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Termite Infestation Is Increasing, Protection Is Improving

During the early 1970s in suburban Chicago, homeowners were introduced to Wolmanized pressure treated wood during a test market to see if do-it-yourselfers would be interested in building their own decks. Thus began the outdoor living revolution.

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During the early 1970s in suburban Chicago, homeowners were introduced to Wolmanized pressure treated wood during a test market to see if do-it-yourselfers would be interested in building their own decks. Thus began the outdoor living revolution.

Since then, dealers and retailers alike have stocked aisles with pressure treated wood that DIYers and contractors have used to adorn backyards with preserved wood decks, retaining walls, furniture, raised bed gardens, and other projects limited only by their imaginations. The momentum has carried for decades and, although there are other products on the market, treated wood is still the first choice of contractors and builders. Because of its natural beauty (it doesn’t just look like wood, it is wood) and its long-term protection against the natural enemies of wood.

Without that protection, wood will fall prey to  the destructive little termite, which causes millions of dollars in damages to homes each year. Wreaking destruction for more than 100 million years, termites inhabit all land masses on Earth, except Antarctica, with colonies ranging in size from a few hundred individuals to enormous societies with several million pests. Their queens have the longest lifespan of any other insect in the world—up to 30-50 years.

The number of invasive termite species that destroy wood used in infrastructure increased to 28 in 2017 (up from 17 in 1969), according to the scientific journal Ecology and Evolution. Probably the most common, the subterranean termite, can inhabit large colonies that eat about a pound of wood per day. That may not seem like a lot, but the problem occurs over time as the termites remain hidden where they attack. So days, weeks or even years pass with a colony of small insects eating away at a deck or home. By the time the termites are finally discovered, severe damage could be present. Yearly, damage impacts over 600,000 homes and causes $5 billion in damage and repairs just in the U.S., according to the U.S. Department of Agriculture.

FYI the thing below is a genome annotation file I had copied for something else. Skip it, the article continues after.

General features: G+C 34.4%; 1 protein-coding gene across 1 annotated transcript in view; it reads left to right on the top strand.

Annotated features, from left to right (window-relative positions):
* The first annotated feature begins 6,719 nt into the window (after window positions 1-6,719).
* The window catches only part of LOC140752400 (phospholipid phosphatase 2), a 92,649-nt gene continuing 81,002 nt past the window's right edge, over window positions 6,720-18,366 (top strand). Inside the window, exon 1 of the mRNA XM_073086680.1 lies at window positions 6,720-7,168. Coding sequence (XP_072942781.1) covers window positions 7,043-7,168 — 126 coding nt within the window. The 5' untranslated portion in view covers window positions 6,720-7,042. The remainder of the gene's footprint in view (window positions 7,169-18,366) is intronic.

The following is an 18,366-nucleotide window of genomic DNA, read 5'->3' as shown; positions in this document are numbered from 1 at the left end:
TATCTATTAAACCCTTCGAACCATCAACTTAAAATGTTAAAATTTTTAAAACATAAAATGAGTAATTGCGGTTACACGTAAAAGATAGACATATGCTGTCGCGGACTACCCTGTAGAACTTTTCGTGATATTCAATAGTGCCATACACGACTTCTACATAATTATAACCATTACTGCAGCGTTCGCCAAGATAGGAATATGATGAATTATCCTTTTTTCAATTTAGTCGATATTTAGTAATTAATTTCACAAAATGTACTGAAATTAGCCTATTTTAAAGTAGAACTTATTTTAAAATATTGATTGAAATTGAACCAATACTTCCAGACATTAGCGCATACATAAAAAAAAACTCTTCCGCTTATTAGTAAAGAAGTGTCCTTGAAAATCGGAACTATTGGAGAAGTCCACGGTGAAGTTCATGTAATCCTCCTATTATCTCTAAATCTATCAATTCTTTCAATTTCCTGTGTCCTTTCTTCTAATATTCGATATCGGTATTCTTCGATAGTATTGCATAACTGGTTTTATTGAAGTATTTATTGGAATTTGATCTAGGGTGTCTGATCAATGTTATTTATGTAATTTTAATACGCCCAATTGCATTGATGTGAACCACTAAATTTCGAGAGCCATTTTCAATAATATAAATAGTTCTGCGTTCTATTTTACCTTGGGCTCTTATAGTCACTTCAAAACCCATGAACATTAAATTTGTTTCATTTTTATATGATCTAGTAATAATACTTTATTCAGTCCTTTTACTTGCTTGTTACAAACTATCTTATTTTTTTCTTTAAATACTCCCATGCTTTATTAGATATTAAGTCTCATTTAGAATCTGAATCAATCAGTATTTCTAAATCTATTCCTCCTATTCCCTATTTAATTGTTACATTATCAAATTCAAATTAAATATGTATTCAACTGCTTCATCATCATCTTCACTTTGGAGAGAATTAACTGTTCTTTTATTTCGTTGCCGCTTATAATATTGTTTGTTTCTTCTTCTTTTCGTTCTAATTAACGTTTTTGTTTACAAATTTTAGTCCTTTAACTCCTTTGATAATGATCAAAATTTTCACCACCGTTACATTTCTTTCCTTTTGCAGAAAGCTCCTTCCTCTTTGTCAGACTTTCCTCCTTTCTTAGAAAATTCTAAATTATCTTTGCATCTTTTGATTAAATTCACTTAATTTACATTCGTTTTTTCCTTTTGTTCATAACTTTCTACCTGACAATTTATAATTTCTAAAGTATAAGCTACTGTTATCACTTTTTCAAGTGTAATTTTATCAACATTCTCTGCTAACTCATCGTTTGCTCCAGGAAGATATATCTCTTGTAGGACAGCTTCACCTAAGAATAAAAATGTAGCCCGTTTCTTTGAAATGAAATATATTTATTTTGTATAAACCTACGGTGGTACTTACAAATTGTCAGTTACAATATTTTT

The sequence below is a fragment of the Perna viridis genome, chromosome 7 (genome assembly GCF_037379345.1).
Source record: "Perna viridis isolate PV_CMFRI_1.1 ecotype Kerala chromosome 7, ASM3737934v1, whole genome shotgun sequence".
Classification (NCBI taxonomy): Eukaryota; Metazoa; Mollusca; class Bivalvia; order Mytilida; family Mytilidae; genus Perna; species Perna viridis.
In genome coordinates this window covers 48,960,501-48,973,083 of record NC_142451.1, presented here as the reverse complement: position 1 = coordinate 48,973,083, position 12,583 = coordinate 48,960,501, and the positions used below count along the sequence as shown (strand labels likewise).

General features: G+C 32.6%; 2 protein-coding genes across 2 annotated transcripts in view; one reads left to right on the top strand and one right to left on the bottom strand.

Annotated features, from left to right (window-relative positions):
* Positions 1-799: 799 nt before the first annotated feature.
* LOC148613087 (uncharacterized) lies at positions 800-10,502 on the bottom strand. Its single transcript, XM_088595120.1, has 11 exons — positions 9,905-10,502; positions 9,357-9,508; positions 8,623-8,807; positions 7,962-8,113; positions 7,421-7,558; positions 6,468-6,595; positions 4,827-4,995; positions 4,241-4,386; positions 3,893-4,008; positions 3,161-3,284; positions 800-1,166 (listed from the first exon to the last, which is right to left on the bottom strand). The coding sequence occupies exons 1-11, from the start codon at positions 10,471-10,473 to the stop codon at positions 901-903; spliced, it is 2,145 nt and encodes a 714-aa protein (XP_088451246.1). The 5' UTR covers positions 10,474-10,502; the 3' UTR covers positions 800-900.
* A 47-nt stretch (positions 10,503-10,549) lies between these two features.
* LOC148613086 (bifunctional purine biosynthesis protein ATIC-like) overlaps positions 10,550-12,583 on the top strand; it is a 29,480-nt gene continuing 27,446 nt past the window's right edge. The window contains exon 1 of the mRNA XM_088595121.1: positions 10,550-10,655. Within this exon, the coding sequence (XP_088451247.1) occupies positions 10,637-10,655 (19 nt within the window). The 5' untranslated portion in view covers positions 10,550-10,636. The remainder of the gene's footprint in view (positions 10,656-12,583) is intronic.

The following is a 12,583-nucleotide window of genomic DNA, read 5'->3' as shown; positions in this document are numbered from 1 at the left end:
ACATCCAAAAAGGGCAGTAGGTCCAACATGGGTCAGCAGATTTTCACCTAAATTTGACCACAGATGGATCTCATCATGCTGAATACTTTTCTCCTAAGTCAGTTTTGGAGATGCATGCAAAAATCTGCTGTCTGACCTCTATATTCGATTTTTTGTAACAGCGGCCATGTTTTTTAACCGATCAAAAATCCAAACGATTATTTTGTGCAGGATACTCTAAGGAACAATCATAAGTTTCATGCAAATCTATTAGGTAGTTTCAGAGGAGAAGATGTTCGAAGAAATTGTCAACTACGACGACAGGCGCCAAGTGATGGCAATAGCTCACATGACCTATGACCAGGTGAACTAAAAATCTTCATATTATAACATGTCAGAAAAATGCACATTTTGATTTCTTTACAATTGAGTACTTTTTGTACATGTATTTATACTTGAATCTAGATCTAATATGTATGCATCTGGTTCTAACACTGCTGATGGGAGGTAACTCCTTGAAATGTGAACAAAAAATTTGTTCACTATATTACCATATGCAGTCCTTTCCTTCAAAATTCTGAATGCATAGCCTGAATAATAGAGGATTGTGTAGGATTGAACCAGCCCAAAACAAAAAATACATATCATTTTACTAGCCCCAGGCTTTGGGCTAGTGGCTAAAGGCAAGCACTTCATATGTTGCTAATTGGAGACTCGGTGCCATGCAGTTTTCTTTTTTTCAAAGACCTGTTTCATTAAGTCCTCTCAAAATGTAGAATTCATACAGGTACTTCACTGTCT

“Lonza has been innovating products to protect wood from its natural enemies—including termite, mold and fungal decay—for nearly a century. And since there seems to be no end to an insect that has been eating its way through wood and wood structures for 100 million years, we will continue our research and development,” says Scott Skinner, wood specialties business development manager for Lonza Wood Protection.

Innovation is necessary since global climate change could cause termites to show up where they had not been an issue before. According to predictions most of North America will become warmer and many parts will become wetter during the next 100 years. The annual mean temperature in North America from the Gulf of Mexico to Canada’s Hudson Bay is expected to increase several degrees in the next century. Areas farther north are expected to warm even more and have higher precipitation than in the past.